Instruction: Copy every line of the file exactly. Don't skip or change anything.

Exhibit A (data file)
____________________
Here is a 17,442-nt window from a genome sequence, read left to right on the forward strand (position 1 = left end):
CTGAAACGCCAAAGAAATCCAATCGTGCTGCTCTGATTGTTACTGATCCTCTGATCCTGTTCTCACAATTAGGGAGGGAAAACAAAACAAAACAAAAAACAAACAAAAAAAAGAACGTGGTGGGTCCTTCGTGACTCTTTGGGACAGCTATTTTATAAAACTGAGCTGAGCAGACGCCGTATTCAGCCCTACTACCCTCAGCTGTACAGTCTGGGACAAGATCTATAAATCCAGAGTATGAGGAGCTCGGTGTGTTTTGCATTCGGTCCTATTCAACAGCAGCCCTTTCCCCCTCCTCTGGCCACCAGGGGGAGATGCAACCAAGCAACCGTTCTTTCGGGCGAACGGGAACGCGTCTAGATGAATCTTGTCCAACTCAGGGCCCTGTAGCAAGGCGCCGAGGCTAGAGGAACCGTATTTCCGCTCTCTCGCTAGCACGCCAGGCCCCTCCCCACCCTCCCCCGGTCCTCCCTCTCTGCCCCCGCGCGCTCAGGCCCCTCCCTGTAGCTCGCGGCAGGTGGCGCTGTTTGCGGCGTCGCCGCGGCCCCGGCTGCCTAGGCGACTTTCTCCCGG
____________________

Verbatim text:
Here is a 17,442-nt window from a genome sequence, read left to right on the forward strand (position 1 = left end):
CTGAAACGCCAAAGAAATCCAATCGTGCTGCTCTGATTGTTACTGATCCTCTGATCCTGTTCTCACAATTAGGGAGGGAAAACAAAACAAAACAAAAAACAAACAAAAAAAAGAACGTGGTGGGTCCTTCGTGACTCTTTGGGACAGCTATTTTATAAAACTGAGCTGAGCAGACGCCGTATTCAGCCCTACTACCCTCAGCTGTACAGTCTGGGACAAGATCTATAAATCCAGAGTATGAGGAGCTCGGTGTGTTTTGCATTCGGTCCTATTCAACAGCAGCCCTTTCCCCCTCCTCTGGCCACCAGGGGGAGATGCAACCAAGCAACCGTTCTTTCGGGCGAACGGGAACGCGTCTAGATGAATCTTGTCCAACTCAGGGCCCTGTAGCAAGGCGCCGAGGCTAGAGGAACCGTATTTCCGCTCTCTCGCTAGCACGCCAGGCCCCTCCCCACCCTCCCCCGGTCCTCCCTCTCTGCCCCCGCGCGCTCAGGCCCCTCCCTGTAGCTCGCGGCAGGTGGCGCTGTTTGCGGCGTCGCCGCGGCCCCGGCTGCCTAGGCGACTTTCTCCCGG